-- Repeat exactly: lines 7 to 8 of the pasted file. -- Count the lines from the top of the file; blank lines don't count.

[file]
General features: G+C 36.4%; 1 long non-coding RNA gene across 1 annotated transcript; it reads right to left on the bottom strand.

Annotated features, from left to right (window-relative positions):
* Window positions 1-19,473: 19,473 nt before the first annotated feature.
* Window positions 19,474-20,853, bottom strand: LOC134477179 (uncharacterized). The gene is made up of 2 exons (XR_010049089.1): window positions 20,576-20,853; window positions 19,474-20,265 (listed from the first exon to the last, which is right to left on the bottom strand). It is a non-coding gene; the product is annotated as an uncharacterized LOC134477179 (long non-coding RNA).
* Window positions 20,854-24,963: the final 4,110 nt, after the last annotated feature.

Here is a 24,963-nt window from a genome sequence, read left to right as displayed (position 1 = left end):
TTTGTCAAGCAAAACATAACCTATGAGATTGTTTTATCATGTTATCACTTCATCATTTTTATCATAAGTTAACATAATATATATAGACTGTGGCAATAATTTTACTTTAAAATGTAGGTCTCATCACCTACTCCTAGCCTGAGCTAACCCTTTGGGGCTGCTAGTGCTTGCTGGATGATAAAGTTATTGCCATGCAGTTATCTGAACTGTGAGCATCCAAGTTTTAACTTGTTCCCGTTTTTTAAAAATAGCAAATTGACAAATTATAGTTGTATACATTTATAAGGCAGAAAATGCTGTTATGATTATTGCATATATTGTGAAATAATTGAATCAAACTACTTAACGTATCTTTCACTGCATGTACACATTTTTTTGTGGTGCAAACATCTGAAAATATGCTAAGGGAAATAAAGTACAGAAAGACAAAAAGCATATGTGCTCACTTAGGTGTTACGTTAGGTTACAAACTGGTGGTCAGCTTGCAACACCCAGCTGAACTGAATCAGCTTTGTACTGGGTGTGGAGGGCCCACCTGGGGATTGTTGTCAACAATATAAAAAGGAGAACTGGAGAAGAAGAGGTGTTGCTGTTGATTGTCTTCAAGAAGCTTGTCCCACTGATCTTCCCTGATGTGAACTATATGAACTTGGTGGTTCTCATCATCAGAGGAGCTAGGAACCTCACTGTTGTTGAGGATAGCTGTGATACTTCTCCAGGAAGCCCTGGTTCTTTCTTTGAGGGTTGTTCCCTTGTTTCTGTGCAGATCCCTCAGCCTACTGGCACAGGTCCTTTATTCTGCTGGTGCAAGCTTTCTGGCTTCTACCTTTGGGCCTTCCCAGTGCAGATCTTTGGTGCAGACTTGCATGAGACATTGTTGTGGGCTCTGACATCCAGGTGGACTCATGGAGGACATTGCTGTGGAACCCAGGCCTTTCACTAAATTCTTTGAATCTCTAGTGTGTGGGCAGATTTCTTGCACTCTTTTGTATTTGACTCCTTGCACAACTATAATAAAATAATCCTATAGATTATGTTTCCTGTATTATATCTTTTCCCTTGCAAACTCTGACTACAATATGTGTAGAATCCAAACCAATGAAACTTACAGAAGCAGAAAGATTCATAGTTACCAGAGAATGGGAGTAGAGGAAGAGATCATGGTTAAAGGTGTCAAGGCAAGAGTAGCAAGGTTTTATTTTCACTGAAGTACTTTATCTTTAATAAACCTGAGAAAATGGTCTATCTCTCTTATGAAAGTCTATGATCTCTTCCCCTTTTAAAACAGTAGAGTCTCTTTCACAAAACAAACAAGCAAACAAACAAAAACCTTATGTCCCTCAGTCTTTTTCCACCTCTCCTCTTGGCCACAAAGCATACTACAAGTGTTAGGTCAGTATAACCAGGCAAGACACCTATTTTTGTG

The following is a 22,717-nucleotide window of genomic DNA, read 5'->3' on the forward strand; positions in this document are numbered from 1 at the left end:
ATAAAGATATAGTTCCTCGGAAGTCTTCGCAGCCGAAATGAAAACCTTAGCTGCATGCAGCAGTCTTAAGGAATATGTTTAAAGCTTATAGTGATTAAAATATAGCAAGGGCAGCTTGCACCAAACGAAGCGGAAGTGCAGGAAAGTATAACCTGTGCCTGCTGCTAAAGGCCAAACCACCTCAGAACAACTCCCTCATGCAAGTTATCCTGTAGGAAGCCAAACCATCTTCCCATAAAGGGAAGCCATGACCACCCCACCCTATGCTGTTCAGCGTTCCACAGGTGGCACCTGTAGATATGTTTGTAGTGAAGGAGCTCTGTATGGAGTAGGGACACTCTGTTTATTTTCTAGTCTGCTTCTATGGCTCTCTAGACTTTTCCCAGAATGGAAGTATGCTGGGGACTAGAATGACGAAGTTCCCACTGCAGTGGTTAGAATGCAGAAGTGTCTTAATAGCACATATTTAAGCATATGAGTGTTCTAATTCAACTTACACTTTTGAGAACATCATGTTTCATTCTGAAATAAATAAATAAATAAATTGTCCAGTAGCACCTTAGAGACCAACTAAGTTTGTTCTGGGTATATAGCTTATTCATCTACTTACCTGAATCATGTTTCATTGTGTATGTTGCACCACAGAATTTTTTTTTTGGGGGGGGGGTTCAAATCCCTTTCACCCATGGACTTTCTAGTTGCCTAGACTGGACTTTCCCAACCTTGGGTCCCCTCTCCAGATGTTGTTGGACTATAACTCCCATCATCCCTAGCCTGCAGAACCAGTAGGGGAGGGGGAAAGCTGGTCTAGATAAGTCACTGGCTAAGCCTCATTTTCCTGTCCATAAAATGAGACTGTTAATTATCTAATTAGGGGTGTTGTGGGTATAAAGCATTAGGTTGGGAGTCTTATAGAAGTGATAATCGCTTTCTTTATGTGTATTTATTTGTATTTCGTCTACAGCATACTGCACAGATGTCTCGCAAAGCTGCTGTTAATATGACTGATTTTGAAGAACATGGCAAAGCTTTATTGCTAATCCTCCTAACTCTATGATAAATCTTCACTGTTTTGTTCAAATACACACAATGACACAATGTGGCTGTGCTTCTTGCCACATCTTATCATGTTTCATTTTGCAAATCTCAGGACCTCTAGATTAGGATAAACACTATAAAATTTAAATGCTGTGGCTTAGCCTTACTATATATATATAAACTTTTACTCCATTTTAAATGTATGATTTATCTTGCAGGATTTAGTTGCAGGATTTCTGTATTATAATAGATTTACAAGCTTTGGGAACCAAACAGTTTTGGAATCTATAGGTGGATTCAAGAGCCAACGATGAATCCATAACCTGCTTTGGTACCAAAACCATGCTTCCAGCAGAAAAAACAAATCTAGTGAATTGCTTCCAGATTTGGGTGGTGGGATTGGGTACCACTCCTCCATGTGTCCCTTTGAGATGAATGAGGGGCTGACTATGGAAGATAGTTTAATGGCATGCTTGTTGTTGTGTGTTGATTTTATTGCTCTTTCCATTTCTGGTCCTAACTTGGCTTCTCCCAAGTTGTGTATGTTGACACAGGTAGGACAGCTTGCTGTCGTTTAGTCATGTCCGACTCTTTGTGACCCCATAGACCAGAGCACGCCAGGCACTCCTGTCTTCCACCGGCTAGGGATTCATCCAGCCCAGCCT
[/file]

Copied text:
TTTGTCAAGCAAAACATAACCTATGAGATTGTTTTATCATGTTATCACTTCATCATTTTTATCATAAGTTAACATAATATATATAGACTGTGGCAATAATTTTACTTTAAAATGTAGGTCTCATCACCTACTCCTAGCCTGAGCTAACCCTTTGGGGCTGCTAGTGCTTGCTGGATGATAAAGTTATTGCCATGCAGTTATCTGAACTGTGAGCATCCAAGTTTTAACTTGTTCCCGTTTTTTAAAAATAGCAAATTGACAAATTATAGTTGTATACATTTATAAGGCAGAAAATGCTGTTATGATTATTGCATATATTGTGAAATAATTGAATCAAACTACTTAACGTATCTTTCACTGCATGTACACATTTTTTTGTGGTGCAAACATCTGAAAATATGCTAAGGGAAATAAAGTACAGAAAGACAAAAAGCATATGTGCTCACTTAGGTGTTACGTTAGGTTACAAACTGGTGGTCAGCTTGCAACACCCAGCTGAACTGAATCAGCTTTGTACTGGGTGTGGAGGGCCCACCTGGGGATTGTTGTCAACAATATAAAAAGGAGAACTGGAGAAGAAGAGGTGTTGCTGTTGATTGTCTTCAAGAAGCTTGTCCCACTGATCTTCCCTGATGTGAACTATATGAACTTGGTGGTTCTCATCATCAGAGGAGCTAGGAACCTCACTGTTGTTGAGGATAGCTGTGATACTTCTCCAGGAAGCCCTGGTTCTTTCTTTGAGGGTTGTTCCCTTGTTTCTGTGCAGATCCCTCAGCCTACTGGCACAGGTCCTTTATTCTGCTGGTGCAAGCTTTCTGGCTTCTACCTTTGGGCCTTCCCAGTGCAGATCTTTGGTGCAGACTTGCATGAGACATTGTTGTGGGCTCTGACATCCAGGTGGACTCATGGAGGACATTGCTGTGGAACCCAGGCCTTTCACTAAATTCTTTGAATCTCTAGTGTGTGGGCAGATTTCTTGCACTCTTTTGTATTTGACTCCTTGCACAACTATAATAAAATAATCCTATAGATTATGTTTCCTGTATTATATCTTTTCCCTTGCAAACTCTGACTACAATATGTGTAGAATCCAAACCAATGAAACTTACAGAAGCAGAAAGATTCATAGTTACCAGAGAATGGGAGTAGAGGAAGAGATCATGGTTAAAGGTGTCAAGGCAAGAGTAGCAAGGTTTTATTTTCACTGAAGTACTTTATCTTTAATAAACCTGAGAAAATGGTCTATCTCTCTTATGAAAGTCTATGATCTCTTCCCCTTTTAAAACAGTAGAGTCTCTTTCACAAAACAAACAAGCAAACAAACAAAAACCTTATGTCCCTCAGTCTTTTTCCACCTCTCCTCTTGGCCACAAAGCATACTACAAGTGTTAGGTCAGTATAACCAGGCAAGACACCTATTTTTGTG

The following is a 22,717-nucleotide window of genomic DNA, read 5'->3' on the forward strand; positions in this document are numbered from 1 at the left end: